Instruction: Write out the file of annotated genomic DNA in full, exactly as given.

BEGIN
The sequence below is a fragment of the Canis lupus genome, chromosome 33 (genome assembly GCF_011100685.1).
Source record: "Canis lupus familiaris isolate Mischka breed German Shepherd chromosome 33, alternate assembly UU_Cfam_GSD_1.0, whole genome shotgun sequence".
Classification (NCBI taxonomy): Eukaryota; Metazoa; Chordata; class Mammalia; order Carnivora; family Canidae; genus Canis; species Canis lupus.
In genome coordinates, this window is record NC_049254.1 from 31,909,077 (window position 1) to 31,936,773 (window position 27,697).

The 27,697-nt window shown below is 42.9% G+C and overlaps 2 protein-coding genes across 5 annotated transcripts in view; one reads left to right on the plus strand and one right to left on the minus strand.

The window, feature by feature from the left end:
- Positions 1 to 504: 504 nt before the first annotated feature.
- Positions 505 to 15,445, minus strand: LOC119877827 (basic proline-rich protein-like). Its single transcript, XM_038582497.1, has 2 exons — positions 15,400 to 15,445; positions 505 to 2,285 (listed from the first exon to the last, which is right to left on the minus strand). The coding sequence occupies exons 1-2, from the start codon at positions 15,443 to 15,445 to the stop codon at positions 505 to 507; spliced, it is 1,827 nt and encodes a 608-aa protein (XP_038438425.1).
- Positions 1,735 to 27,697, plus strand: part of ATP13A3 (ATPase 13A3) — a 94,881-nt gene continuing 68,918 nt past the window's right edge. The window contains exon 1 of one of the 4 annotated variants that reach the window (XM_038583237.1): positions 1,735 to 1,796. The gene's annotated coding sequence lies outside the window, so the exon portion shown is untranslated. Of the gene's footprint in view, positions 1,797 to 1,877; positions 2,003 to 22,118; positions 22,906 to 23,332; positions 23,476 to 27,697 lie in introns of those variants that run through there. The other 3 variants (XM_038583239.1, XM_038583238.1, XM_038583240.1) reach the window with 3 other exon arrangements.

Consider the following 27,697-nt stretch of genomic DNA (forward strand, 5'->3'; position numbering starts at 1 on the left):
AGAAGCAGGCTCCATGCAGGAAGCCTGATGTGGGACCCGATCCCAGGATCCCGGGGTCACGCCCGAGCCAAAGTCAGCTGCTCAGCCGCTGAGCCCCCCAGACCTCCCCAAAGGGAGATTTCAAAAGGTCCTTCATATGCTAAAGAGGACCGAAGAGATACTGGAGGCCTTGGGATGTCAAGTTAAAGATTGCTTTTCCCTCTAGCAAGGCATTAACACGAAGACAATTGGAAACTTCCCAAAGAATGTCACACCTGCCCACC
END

The sequence below is a fragment of the Canis lupus genome, chromosome 33 (genome assembly GCF_011100685.1).
Source record: "Canis lupus familiaris isolate Mischka breed German Shepherd chromosome 33, alternate assembly UU_Cfam_GSD_1.0, whole genome shotgun sequence".
Classification (NCBI taxonomy): Eukaryota; Metazoa; Chordata; class Mammalia; order Carnivora; family Canidae; genus Canis; species Canis lupus.
In genome coordinates, this window is record NC_049254.1 from 31,909,077 (window position 1) to 31,936,773 (window position 27,697).

The 27,697-nt window shown below is 42.9% G+C and overlaps 2 protein-coding genes across 5 annotated transcripts in view; one reads left to right on the plus strand and one right to left on the minus strand.

The window, feature by feature from the left end:
- Positions 1 to 504: 504 nt before the first annotated feature.
- Positions 505 to 15,445, minus strand: LOC119877827 (basic proline-rich protein-like). Its single transcript, XM_038582497.1, has 2 exons — positions 15,400 to 15,445; positions 505 to 2,285 (listed from the first exon to the last, which is right to left on the minus strand). The coding sequence occupies exons 1-2, from the start codon at positions 15,443 to 15,445 to the stop codon at positions 505 to 507; spliced, it is 1,827 nt and encodes a 608-aa protein (XP_038438425.1).
- Positions 1,735 to 27,697, plus strand: part of ATP13A3 (ATPase 13A3) — a 94,881-nt gene continuing 68,918 nt past the window's right edge. The window contains exon 1 of one of the 4 annotated variants that reach the window (XM_038583237.1): positions 1,735 to 1,796. The gene's annotated coding sequence lies outside the window, so the exon portion shown is untranslated. Of the gene's footprint in view, positions 1,797 to 1,877; positions 2,003 to 22,118; positions 22,906 to 23,332; positions 23,476 to 27,697 lie in introns of those variants that run through there. The other 3 variants (XM_038583239.1, XM_038583238.1, XM_038583240.1) reach the window with 3 other exon arrangements.

Consider the following 27,697-nt stretch of genomic DNA (forward strand, 5'->3'; position numbering starts at 1 on the left):
AGAAGCAGGCTCCATGCAGGAAGCCTGATGTGGGACCCGATCCCAGGATCCCGGGGTCACGCCCGAGCCAAAGTCAGCTGCTCAGCCGCTGAGCCCCCCAGACCTCCCCAAAGGGAGATTTCAAAAGGTCCTTCATATGCTAAAGAGGACCGAAGAGATACTGGAGGCCTTGGGATGTCAAGTTAAAGATTGCTTTTCCCTCTAGCAAGGCATTAACACGAAGACAATTGGAAACTTCCCAAAGAATGTCACACCTGCCCACC